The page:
Four members of the pro-democracy League of Social Democrats (LSD) party have seen their personal bank accounts terminated by Hong Kong’s HSBC, Hang Seng Bank and the Bank of China, the party has said.
It came after the party said that HSBC closed three bank accounts they had used for receiving donations without specifying reasons.
Protesting outside the HSBC’s headquarters in Central on Tuesday morning, the LSD’s chairperson Chan Po-ying said the move had damaged the city’s reputation as an international financial hub.
“It’s like we’re going back to the stone age,” Chan said.
According to the LSD, low-profile core members and activist Yu Wai-pan were among the four LSD members whose personal bank accounts were terminated in early 2023.
In its reply last week to HKFP, HSBC said that like all banks, it regularly reviewed customers’ account activities and relationships. “We may decide that we will no longer be able to maintain the banking relationships with certain customers,” the bank added.
Raphael Wong, a former LSD chairperson, said it was “unbelievable” that HSBC had terminated some members’ personal accounts.
HKFP has also reached out to Hang Seng Bank and the Bank of China.
The LSD is one of Hong Kong’s few remaining opposition parties, and the only one that still speaks out by holding occasional street booths and rallies.
National security police searched the homes of six members of the LSD ahead of last year’s anniversary of the city’s return to Chinese rule.
Last October, PayPal Hong Kong halted services for the LSD due to “excessive risks.” The party said the payment platform did not explain what the “excessive risks” were.
‘Waiting’ for death
Hong Kong’s HSBC bank earlier closed three of the LSD’s bank accounts, stating in a letter – seen by HKFP – that it had “carefully taken into account multiple factors and conducted a comprehensive assessment prior to reaching this decision.”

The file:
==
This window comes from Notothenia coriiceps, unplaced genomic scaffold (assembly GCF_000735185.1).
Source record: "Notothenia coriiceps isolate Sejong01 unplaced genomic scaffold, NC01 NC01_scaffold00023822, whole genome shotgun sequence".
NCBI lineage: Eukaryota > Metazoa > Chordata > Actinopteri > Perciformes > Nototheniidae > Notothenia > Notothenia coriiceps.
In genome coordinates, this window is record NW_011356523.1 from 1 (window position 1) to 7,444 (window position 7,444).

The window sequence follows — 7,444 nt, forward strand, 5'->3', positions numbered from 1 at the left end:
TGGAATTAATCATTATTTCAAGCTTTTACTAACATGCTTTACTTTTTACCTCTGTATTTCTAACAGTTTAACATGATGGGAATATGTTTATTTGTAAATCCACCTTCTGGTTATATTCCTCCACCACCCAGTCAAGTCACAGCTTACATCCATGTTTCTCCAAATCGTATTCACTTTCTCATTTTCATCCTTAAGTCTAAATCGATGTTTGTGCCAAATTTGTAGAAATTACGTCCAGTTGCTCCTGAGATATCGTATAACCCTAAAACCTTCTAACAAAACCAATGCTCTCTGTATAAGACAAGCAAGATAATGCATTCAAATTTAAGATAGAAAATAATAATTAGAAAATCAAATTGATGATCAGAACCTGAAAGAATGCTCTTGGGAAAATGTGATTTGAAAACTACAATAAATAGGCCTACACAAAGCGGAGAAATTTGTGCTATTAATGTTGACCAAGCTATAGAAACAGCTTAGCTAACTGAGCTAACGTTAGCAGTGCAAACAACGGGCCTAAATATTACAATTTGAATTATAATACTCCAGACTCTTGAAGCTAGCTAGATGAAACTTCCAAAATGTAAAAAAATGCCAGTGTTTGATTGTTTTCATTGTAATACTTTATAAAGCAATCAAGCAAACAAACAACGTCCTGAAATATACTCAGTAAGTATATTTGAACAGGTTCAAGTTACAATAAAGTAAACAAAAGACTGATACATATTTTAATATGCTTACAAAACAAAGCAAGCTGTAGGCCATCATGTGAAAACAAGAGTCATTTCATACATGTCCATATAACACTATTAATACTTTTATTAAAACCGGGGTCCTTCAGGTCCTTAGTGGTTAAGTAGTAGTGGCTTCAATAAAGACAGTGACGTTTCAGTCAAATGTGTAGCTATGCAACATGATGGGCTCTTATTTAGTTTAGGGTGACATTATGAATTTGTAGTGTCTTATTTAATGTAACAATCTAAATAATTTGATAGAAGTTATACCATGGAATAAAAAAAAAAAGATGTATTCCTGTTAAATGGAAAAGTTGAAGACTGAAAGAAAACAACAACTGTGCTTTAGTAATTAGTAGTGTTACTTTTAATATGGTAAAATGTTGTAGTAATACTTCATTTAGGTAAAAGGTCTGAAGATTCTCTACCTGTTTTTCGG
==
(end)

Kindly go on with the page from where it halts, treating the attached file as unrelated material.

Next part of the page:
Chan said the party had been using HSBC’s service for 17 years, yet the bank had decided to “ignore its social responsibility for the sake of its business in China.”
It would be hard for the party to receive donations after losing some of its HSBC accounts, external vice-chairperson Dickson Chau said, adding that its savings were only sufficient for one or two years of operations.
“Our main expense is the legal fees for ‘Long Hair,'” Chau said, referring to the nickname for Leung Kwok-hung. Leung, one of the co-founders of the LSD, is among the 47 democrats charged under the national security law for their involvement in a legislative primary in 2020. The ex-lawmaker pleaded not guilty and is in custody.
Chau also said the party did not plan to open accounts at other banks. “I don’t think we can open a new account as the LSD anymore. We haven’t tried it, but I think it would not be possible,” he added.
“When an organisation loses its accounts for receiving donations, and is fined for fundraising on the streets, what can it do? [It will be] waiting for its own death [as Hong Kong] loses another voice,” Wong, the former chair, said.
The LSD has been penalised over holding street booths. In March, a court ordered it to pay a fine of HK$1,000 for collecting money in public place without permit.
Dozens of civil society groups have folded since Beijing passed a national security law – bypassing the local legislature – following a year of pro-democracy protests and unrest. The legislation criminalised subversion, secession, collusion with foreign forces and terrorist acts, which were broadly defined to include disruption to transport and other infrastructure.
The move gave police sweeping new powers, alarming democrats, civil society groups and trade partners, as such laws have been used broadly to silence and punish dissidents in China. However, the authorities say it has restored stability and peace to the city.